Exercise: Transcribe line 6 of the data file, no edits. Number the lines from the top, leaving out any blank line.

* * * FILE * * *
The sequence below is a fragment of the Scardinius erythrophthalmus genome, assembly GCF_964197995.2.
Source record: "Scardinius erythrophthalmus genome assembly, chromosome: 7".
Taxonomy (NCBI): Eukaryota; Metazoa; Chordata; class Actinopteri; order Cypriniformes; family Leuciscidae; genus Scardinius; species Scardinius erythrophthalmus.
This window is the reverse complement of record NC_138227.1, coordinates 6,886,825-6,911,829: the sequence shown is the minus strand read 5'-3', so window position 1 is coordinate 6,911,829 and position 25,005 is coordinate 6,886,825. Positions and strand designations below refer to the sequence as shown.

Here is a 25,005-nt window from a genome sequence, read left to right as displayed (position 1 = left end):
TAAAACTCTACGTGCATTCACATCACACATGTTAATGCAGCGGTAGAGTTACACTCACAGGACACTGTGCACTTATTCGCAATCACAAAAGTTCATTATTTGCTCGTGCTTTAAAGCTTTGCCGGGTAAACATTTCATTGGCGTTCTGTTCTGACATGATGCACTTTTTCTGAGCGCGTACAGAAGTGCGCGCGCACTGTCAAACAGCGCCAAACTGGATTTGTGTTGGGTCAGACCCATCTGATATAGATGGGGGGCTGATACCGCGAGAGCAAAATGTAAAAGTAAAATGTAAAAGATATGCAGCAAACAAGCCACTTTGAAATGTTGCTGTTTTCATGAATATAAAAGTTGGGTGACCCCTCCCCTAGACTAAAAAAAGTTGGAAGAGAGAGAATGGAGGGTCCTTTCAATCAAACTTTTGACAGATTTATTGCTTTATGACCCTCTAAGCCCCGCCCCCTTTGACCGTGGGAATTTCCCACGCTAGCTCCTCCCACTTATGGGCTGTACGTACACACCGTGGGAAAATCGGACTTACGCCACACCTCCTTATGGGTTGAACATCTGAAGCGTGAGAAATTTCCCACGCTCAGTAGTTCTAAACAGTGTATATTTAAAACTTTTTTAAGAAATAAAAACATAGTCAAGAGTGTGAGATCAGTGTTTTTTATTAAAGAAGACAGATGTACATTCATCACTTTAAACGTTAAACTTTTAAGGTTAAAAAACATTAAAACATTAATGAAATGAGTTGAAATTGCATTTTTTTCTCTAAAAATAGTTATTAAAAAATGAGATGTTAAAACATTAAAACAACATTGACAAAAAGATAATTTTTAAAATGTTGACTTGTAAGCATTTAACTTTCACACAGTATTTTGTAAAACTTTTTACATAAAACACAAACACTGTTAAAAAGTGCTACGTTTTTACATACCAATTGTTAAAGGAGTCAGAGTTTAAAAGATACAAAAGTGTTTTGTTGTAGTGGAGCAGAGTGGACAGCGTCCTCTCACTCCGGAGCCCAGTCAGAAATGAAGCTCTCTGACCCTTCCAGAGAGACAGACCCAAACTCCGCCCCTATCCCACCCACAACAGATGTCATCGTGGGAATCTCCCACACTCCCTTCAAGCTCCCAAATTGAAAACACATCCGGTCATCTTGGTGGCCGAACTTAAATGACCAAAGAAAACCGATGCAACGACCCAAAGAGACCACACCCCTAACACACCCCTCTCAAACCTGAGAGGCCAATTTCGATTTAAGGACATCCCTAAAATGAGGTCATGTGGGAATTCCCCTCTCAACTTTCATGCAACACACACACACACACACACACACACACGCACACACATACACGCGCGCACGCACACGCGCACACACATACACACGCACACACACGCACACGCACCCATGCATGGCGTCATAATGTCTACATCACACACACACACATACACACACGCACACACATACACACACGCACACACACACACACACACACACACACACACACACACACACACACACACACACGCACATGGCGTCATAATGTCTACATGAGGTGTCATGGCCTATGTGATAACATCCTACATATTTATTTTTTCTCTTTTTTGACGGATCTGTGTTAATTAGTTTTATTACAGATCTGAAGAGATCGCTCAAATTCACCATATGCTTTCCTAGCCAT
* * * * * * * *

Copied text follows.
TAAAACTCTACGTGCATTCACATCACACATGTTAATGCAGCGGTAGAGTTACACTCACAGGACACTGTGCACTTATTCGCAATCACAAAAGTTCATTATTTGCTCGTGCTTTAAAGCTTTGCCGGGTAAACATTTCATTGGCGTTCTGTTCTGACATGATGCACTTTTTCTGAGCGCGTACAGAAGTGCGCGCGCACTGTCAAACAGCGCCAAACTGGATTTGTGTTGGGTCAGACCCATCTGATATAGATGGGGGGCTGATACCGCGAGAGCAAAATGTAAAAGTAAAATGTAAAAGATATGCAGCAAACAAGCCACTTTGAAATGTTGCTGTTTTCATGAATATAAAAGTTGGGTGACCCCTCCCCTAGACTAAAAAAAGTTGGAAGAGAGAGAATGGAGGGTCCTTTCAATCAAACTTTTGACAGATTTATTGCTTTATGACCCTCTAAGCCCCGCCCCCTTTGACCGTGGGAATTTCCCACGCTAGCTCCTCCCACTTATGGGCTGTACGTACACACCGTGGGAAAATCGGACTTACGCCACACCTCCTTATGGGTTGAACATCTGAAGCGTGAGAAATTTCCCACGCTCAGTAGTTCTAAACAGTGTATATTTAAAACTTTTTTAAGAAATAAAAACATAGTCAAGAGTGTGAGATCAGTGTTTTTTATTAAAGAAGACAGATGTACATTCATCACTTTAAACGTTAAACTTTTAAGGTTAAAAAACATTAAAACATTAATGAAATGAGTTGAAATTGCATTTTTTTCTCTAAAAATAGTTATTAAAAAATGAGATGTTAAAACATTAAAACAACATTGACAAAAAGATAATTTTTAAAATGTTGACTTGTAAGCATTTAACTTTCACACAGTATTTTGTAAAACTTTTTACATAAAACACAAACACTGTTAAAAAGTGCTACGTTTTTACATACCAATTGTTAAAGGAGTCAGAGTTTAAAAGATACAAAAGTGTTTTGTTGTAGTGGAGCAGAGTGGACAGCGTCCTCTCACTCCGGAGCCCAGTCAGAAATGAAGCTCTCTGACCCTTCCAGAGAGACAGACCCAAACTCCGCCCCTATCCCACCCACAACAGATGTCATCGTGGGAATCTCCCACACTCCCTTCAAGCTCCCAAATTGAAAACACATCCGGTCATCTTGGTGGCCGAACTTAAATGACCAAAGAAAACCGATGCAACGACCCAAAGAGACCACACCCCTAACACACCCCTCTCAAACCTGAGAGGCCAATTTCGATTTAAGGACATCCCTAAAATGAGGTCATGTGGGAATTCCCCTCTCAACTTTCATGCAACACACACACACACACACACACACACACGCACACACATACACGCGCGCACGCACACGCGCACACACATACACACGCACACACACGCACACGCACCCATGCATGGCGTCATAATGTCTACATCACACACACACACATACACACACGCACACACATACACACACGCACACACACACACACACACACACACACACACACACACACACACACACACACACGCACATGGCGTCATAATGTCTACATGAGGTGTCATGGCCTATGTGATAACATCCTACATATTTATTTTTTCTCTTTTTTGACGGATCTGTGTTAATTAGTTTTATTACAGATCTGAAGAGATCGCTCAAATTCACCATATGCTTTCCTAGCCAT